Caring for a pet with a disability is no easy task. Whether you’ve welcomed a disabled pet into your home, knowing the underlying condition, or something happened later to a beloved companion, a disability can be well-managed to grant your pet a wonderful quality of life. The best part of having a disabled pet is that they don’t know they’re different—a disability does nothing to slow them down, and they are still happy and full of life. We can learn so many life lessons from our pets, and this is one of the most heartwarming. Return the love and devotion your disabled pet has shown you by implementing a few simple tips that will help make their life a bit easier.
How to care for a blind pet
Sometimes a pet will be born blind, or suffer from an eye injury or infection that causes loss of sight. Many older pets slowly lose their vision through normal aging changes or cataracts, and may only see shadows and vague shapes. But, don’t restrict your pet to a small area inside your home because of their lack of sight. You will have to take proper precautions to keep your furry pal safe and secure, but your pet can still enjoy many of the same activities as sighted pets. Here are a few tips to enrich your pet’s life while still keeping them safe:
- Furniture — Avoid rearranging your furniture as much as possible. Your pet will learn the layout of your home, and navigation will be easier, if large objects stay in the same place.
- Ramps — Consider ramps instead of stairs, to allow your dog to go outdoors. A sloped ramp will be much easier for a blind pet to traverse than a set of stairs.
- Hazards — Check your home regularly for pitfalls and hazards, removing or blocking access to items that may injure your pet, such as space heaters.
- Enrichment — Provide ample enrichment to keep your pet entertained, such as food puzzles and long-lasting treats.
- Lookouts — Keep your blind cat safe by removing tall climbing trees with lookout towers, and instead place shorter cat trees in favorite spots.
How to care for a deaf pet
Caring for a deaf pet is similar to a pet with hearing. The key to ensuring your furry friend’s safety is to teach hand signals, and always stay nearby to visually guide your pet to safety. Here are a few additional tips for caring for your deaf pet:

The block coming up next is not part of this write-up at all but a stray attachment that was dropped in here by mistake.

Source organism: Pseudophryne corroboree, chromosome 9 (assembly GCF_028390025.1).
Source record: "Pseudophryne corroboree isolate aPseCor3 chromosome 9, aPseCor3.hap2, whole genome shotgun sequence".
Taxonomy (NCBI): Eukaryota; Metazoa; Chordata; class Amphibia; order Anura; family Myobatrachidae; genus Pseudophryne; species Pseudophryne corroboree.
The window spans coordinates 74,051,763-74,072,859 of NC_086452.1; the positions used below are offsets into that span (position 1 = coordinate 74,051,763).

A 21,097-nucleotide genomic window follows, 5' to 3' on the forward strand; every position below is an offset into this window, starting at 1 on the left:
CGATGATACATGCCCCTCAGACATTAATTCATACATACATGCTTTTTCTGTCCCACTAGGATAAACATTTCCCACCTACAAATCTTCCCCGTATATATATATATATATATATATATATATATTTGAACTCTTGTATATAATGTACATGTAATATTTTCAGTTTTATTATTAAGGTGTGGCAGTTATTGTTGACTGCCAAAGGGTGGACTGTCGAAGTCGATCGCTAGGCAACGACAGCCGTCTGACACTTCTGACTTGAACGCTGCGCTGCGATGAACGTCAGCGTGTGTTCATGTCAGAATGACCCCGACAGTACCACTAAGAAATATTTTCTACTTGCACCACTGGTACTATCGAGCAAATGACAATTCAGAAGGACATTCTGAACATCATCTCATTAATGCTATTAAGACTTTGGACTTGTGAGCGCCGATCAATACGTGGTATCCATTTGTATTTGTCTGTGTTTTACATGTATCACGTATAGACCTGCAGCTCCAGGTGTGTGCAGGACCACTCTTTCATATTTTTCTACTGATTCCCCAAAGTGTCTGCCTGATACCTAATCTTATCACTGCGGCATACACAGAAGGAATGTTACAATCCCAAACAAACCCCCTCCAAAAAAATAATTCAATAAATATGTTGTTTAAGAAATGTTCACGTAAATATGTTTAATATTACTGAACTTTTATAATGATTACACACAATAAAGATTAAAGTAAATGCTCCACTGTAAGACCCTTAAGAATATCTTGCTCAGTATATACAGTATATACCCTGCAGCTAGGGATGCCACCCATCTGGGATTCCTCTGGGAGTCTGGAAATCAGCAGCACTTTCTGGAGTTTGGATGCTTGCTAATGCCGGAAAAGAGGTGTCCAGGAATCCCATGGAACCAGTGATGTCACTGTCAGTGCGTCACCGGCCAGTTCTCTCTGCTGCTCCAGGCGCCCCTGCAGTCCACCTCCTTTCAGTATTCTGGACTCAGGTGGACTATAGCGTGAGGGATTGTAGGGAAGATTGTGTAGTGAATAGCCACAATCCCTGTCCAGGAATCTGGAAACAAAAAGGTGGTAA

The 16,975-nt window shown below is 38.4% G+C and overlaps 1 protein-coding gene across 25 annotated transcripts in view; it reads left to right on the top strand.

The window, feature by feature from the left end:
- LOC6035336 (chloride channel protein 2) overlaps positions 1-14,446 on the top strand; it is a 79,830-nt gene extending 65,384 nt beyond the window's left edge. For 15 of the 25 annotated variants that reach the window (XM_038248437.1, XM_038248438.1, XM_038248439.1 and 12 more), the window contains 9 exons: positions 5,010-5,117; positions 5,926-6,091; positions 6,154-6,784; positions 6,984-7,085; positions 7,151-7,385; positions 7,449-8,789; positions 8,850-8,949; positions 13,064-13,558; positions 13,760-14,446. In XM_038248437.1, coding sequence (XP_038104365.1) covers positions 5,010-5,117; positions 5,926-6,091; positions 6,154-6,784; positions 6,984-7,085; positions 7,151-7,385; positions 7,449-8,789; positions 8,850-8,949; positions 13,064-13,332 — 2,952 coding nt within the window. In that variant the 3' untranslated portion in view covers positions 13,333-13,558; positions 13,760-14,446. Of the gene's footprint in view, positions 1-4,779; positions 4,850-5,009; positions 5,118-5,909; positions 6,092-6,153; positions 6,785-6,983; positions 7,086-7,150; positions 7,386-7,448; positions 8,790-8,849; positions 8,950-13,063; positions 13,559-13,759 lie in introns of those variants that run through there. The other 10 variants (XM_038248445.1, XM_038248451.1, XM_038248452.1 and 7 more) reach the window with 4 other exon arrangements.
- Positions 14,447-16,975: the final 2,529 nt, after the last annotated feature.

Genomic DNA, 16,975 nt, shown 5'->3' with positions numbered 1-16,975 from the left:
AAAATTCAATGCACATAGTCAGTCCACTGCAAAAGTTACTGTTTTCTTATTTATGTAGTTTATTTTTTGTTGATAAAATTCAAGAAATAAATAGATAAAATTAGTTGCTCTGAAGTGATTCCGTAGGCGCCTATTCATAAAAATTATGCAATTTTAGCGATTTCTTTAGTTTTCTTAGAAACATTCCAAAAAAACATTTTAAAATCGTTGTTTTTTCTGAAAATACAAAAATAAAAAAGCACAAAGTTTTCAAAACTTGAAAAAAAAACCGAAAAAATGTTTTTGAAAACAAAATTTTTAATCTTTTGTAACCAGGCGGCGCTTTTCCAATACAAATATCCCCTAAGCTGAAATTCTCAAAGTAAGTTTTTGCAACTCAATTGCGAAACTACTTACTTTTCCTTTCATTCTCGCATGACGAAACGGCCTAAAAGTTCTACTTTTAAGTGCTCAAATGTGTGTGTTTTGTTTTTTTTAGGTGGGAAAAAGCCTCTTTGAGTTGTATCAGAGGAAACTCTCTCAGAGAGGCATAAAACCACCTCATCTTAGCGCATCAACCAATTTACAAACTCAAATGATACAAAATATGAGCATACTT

- Secure the yard — Always double-check that your yard is secure before letting your deaf dog outside. Without hearing, your pet will be unable to hear you calling them to your side, and you don’t want them to wander off.
- Use a leash — When walking your deaf dog, always keep them on a leash. They will not be able to hear approaching traffic or other dogs, and can be startled or injured. Plus, it’s difficult to call your dog back, if they are out of visual range and cannot pick up on your hand signals.
- No surprises — Never approach your deaf pet while sleeping. Your deaf pet cannot hear you approach, can easily be frightened awake by your touch, and may scratch or bite out of fear. Instead, toss a treat in front of your pet’s nose. Watch the smelling salt effect take place, and then approach your pet once fully awake.
How to care for a pet with an amputation
A pet with an amputation adjusts remarkably well to being three-legged, and rarely slows down after the initial postoperative period. While they don’t realize they may need to take life a bit easier, you can help your amputee pet with the following tips:
- Keep pets lean and trim — Excess weight will exert considerable additional pressure on the remaining joints and limbs, and two-legged pets cannot function nearly as well as three-legged pets.
- Engage in regular, low-impact exercise — Routine exercise will keep muscles strong, which is vital for continued mobility. Avoid rough play and intense exercise, as these activities can put too much strain on the remaining limbs, and lead to injury.
- Modify your home — Provide easier movement, by placing carpet runners down on slick floors, building ramps next to stairs, and limiting your pet’s area to one level, with all necessary resources on the same floor.
- Invest in an orthopedic bed — A high quality orthopedic bed will cushion your pet from hard surfaces.
Contact the team at the Animal Clinic of Council Bluffs for advanced treatment designed to alleviate pain, and restore your pet’s normal body function through a variety of alternative therapies. Pets with an amputated limb will likely develop osteoarthritis later in life because of the additional stress on the remaining limbs, and will benefit greatly from preventive care. We offer stem cell therapy, platelet-rich plasma therapy, and chiropractic and spinal manipulation therapy to keep your furry pal comfortable and mobile.
If you are unsure how to provide the best care possible for your disabled pet, contact us. We can create a custom care plan designed to grant your best friend a high quality of life.